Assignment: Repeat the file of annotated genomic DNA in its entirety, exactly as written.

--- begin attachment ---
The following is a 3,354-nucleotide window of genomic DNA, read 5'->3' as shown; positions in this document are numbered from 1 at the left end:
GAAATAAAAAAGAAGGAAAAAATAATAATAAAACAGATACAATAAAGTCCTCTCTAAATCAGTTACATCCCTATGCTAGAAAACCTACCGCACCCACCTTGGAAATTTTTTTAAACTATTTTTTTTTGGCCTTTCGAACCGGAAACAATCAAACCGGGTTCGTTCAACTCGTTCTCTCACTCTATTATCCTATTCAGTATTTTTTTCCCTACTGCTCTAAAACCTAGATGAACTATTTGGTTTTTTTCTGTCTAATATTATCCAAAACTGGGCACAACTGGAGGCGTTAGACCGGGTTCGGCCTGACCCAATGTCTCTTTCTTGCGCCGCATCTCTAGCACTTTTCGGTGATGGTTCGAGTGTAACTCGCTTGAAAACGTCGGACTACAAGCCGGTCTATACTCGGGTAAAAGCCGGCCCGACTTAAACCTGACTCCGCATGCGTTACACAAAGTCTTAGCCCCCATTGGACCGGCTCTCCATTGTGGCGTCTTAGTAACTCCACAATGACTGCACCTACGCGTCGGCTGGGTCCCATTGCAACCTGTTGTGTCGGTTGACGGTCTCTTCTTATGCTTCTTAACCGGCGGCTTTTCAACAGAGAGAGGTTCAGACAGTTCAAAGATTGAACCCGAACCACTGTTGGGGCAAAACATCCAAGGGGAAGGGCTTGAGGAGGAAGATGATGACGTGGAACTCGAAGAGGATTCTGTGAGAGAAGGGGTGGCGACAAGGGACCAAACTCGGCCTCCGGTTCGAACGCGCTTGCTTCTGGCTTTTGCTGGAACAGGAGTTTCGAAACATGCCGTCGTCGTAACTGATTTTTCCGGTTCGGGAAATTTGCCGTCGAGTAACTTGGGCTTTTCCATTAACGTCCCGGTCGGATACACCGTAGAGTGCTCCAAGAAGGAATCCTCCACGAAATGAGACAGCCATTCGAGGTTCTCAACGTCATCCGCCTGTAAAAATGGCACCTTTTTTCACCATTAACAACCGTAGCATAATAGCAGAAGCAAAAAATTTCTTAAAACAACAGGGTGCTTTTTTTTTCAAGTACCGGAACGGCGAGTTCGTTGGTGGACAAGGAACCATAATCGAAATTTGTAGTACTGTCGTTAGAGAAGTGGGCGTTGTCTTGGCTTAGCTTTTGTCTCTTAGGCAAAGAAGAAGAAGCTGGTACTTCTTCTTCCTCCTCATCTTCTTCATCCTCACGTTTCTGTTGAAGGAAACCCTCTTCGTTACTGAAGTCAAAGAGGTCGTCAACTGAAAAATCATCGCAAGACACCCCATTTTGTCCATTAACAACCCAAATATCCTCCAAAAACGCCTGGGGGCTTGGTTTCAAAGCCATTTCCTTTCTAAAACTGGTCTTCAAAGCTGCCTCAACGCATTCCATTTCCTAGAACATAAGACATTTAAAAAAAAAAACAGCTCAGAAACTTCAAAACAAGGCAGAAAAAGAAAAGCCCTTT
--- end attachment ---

The following is a 3,354-nucleotide window of genomic DNA, read 5'->3' as shown; positions in this document are numbered from 1 at the left end:
GAAATAAAAAAGAAGGAAAAAATAATAATAAAACAGATACAATAAAGTCCTCTCTAAATCAGTTACATCCCTATGCTAGAAAACCTACCGCACCCACCTTGGAAATTTTTTTAAACTATTTTTTTTTGGCCTTTCGAACCGGAAACAATCAAACCGGGTTCGTTCAACTCGTTCTCTCACTCTATTATCCTATTCAGTATTTTTTTCCCTACTGCTCTAAAACCTAGATGAACTATTTGGTTTTTTTCTGTCTAATATTATCCAAAACTGGGCACAACTGGAGGCGTTAGACCGGGTTCGGCCTGACCCAATGTCTCTTTCTTGCGCCGCATCTCTAGCACTTTTCGGTGATGGTTCGAGTGTAACTCGCTTGAAAACGTCGGACTACAAGCCGGTCTATACTCGGGTAAAAGCCGGCCCGACTTAAACCTGACTCCGCATGCGTTACACAAAGTCTTAGCCCCCATTGGACCGGCTCTCCATTGTGGCGTCTTAGTAACTCCACAATGACTGCACCTACGCGTCGGCTGGGTCCCATTGCAACCTGTTGTGTCGGTTGACGGTCTCTTCTTATGCTTCTTAACCGGCGGCTTTTCAACAGAGAGAGGTTCAGACAGTTCAAAGATTGAACCCGAACCACTGTTGGGGCAAAACATCCAAGGGGAAGGGCTTGAGGAGGAAGATGATGACGTGGAACTCGAAGAGGATTCTGTGAGAGAAGGGGTGGCGACAAGGGACCAAACTCGGCCTCCGGTTCGAACGCGCTTGCTTCTGGCTTTTGCTGGAACAGGAGTTTCGAAACATGCCGTCGTCGTAACTGATTTTTCCGGTTCGGGAAATTTGCCGTCGAGTAACTTGGGCTTTTCCATTAACGTCCCGGTCGGATACACCGTAGAGTGCTCCAAGAAGGAATCCTCCACGAAATGAGACAGCCATTCGAGGTTCTCAACGTCATCCGCCTGTAAAAATGGCACCTTTTTTCACCATTAACAACCGTAGCATAATAGCAGAAGCAAAAAATTTCTTAAAACAACAGGGTGCTTTTTTTTTCAAGTACCGGAACGGCGAGTTCGTTGGTGGACAAGGAACCATAATCGAAATTTGTAGTACTGTCGTTAGAGAAGTGGGCGTTGTCTTGGCTTAGCTTTTGTCTCTTAGGCAAAGAAGAAGAAGCTGGTACTTCTTCTTCCTCCTCATCTTCTTCATCCTCACGTTTCTGTTGAAGGAAACCCTCTTCGTTACTGAAGTCAAAGAGGTCGTCAACTGAAAAATCATCGCAAGACACCCCATTTTGTCCATTAACAACCCAAATATCCTCCAAAAACGCCTGGGGGCTTGGTTTCAAAGCCATTTCCTTTCTAAAACTGGTCTTCAAAGCTGCCTCAACGCATTCCATTTCCTAGAACATAAGACATTTAAAAAAAAAAACAGCTCAGAAACTTCAAAACAAGGCAGAAAAAGAAAAGCCCTTT